After a while of absolutely nothing, I realise I feel relaxed. Something else too. Iím thinking what is it, this strange feeling? I begin to contemplate it, and come to the realisation that this may be it. What I am experiencing at the moment may well be called happiness. The Ďití that weíre always after, the Ďití that we think comes wií the money or the drugs. Simple, fleeting, but definitely here, right now. The afternoon drifting over me and warming me. Itíll be dark and cold soon enough, but at the moment everything feels fine. Everything in the world feels ok. So I immediately feel guilty. To intensify this guilt, I think of dad. Canít have happiness, can we? Your dadís died. You should be ashamed of your nanosecond of happiness; I would thump your selfish ear if I could reach you. Now I feel angry. At what? Iím sitting alone at a bench by an empty road in a beautiful and peaceful landscape having moved from tranquillity and content to seething rage in two ticks of a clock.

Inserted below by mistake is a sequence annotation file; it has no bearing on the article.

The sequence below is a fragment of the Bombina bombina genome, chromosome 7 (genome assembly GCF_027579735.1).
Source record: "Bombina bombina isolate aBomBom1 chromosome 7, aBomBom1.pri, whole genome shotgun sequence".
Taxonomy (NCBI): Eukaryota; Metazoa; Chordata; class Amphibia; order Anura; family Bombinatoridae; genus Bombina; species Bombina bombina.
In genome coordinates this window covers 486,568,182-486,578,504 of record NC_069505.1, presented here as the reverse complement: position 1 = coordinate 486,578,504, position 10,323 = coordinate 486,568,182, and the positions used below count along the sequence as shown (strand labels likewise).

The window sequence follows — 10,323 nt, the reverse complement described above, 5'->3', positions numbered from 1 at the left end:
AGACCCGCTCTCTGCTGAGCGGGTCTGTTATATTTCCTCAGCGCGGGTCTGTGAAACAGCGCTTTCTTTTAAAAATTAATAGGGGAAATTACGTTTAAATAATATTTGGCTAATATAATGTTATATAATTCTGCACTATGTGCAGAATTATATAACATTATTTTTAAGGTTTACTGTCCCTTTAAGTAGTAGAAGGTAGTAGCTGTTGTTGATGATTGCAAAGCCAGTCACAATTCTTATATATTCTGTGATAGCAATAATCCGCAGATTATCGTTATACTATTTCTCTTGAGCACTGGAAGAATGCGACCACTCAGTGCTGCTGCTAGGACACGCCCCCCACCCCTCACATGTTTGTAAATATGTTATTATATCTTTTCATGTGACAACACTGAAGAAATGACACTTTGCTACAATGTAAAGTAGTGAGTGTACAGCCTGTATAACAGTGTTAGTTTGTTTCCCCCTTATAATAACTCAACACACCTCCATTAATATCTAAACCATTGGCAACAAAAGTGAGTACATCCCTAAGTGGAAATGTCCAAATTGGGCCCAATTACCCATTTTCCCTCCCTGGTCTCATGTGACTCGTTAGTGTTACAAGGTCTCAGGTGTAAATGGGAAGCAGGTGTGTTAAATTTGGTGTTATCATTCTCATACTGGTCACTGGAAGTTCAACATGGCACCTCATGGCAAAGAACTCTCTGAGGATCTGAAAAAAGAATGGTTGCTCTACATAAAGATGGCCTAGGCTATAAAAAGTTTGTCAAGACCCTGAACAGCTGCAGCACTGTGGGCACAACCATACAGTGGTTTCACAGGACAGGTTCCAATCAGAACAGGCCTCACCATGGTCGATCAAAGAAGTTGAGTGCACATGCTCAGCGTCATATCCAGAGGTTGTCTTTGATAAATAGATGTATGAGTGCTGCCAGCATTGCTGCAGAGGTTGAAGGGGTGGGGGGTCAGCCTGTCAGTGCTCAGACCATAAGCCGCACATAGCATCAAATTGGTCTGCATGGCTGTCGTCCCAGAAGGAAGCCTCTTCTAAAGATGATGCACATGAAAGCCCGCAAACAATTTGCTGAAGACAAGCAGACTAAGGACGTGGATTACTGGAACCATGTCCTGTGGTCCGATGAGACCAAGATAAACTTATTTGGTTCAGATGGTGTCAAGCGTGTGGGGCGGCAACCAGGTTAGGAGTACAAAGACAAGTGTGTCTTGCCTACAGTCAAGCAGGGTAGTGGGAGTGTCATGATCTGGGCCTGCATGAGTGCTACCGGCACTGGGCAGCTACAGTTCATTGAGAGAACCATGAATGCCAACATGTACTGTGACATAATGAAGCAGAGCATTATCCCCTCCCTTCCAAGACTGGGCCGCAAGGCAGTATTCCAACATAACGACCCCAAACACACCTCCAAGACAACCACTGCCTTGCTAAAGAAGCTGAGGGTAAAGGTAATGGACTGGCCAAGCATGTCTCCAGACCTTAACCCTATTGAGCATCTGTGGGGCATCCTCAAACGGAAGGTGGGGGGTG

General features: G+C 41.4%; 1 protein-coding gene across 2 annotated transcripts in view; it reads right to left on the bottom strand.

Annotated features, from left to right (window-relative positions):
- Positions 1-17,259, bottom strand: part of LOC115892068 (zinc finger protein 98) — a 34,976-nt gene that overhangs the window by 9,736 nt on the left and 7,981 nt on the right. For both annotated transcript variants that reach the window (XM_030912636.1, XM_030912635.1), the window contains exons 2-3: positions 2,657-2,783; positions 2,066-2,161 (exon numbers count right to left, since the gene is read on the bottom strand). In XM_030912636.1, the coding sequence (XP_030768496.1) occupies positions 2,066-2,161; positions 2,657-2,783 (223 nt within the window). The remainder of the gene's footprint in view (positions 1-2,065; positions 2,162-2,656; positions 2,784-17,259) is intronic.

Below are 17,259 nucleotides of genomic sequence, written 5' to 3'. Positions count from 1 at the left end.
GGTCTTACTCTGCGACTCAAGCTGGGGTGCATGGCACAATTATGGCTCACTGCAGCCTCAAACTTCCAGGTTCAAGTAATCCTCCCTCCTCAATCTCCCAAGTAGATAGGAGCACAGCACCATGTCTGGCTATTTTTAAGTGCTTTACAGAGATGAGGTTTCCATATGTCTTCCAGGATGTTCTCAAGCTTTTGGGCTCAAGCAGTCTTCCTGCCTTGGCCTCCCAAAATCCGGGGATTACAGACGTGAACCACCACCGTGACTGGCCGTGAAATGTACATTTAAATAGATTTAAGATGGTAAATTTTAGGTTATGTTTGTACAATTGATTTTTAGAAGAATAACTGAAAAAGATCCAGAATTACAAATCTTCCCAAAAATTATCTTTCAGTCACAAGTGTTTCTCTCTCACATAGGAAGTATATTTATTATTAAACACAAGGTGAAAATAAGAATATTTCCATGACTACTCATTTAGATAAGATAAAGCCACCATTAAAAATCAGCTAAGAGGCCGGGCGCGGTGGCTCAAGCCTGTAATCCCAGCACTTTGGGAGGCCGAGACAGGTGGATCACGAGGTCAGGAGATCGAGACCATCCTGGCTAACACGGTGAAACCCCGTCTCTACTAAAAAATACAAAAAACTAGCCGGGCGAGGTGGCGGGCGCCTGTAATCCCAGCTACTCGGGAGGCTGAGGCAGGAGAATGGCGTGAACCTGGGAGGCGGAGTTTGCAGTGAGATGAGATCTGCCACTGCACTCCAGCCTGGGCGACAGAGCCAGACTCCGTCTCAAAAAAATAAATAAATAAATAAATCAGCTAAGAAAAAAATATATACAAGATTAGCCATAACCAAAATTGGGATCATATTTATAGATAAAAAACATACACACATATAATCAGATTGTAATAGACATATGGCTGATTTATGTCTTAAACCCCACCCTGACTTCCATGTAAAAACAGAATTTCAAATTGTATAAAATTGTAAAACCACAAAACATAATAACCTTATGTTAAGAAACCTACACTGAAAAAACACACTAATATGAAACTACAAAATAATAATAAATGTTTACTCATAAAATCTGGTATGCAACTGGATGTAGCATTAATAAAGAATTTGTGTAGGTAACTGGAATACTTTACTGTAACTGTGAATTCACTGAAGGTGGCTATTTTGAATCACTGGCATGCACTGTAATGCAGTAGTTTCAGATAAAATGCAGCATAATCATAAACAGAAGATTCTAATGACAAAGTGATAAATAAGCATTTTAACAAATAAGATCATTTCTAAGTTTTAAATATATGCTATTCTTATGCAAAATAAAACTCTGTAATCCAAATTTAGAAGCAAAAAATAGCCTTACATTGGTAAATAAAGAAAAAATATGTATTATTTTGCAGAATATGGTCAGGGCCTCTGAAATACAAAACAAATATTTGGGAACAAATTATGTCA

A tall, blonde brings me my coffee. Now we are in the realm of the surreal. She is East European and works in the pub. Her beauty sickens me. It has that measured elegance that makes you want to ask them if they think their shit doesnít stink. Everything she does in the walk from the pub to the placing of the coffee in front of me, and the sweep back of the hair that has fallen cutely over one gorgeous blue eye has that grace and ease the foreigner usually comes to Glasgow to lose. But sheís landed in this other Eden beyond Hell. Blue-eyed, slender and with big tits she is everything Iím not and donít have, and is an insult to the stereotype west coast woman with her proud traditions of pasty skinned obesity. Thereís thousands of these buggers arriving, like grey squirrels nudging out the native red. Weíll all be tall, slim and beautiful one day, with an interesting hint of anaemia. I feel Iím witnessing the first moments of a Darwinian turning point. The coffee arrives in a breathy Garbo greeting with a touch of the vernacular about the beauty oí the day and how maybe winter is ending, yeh?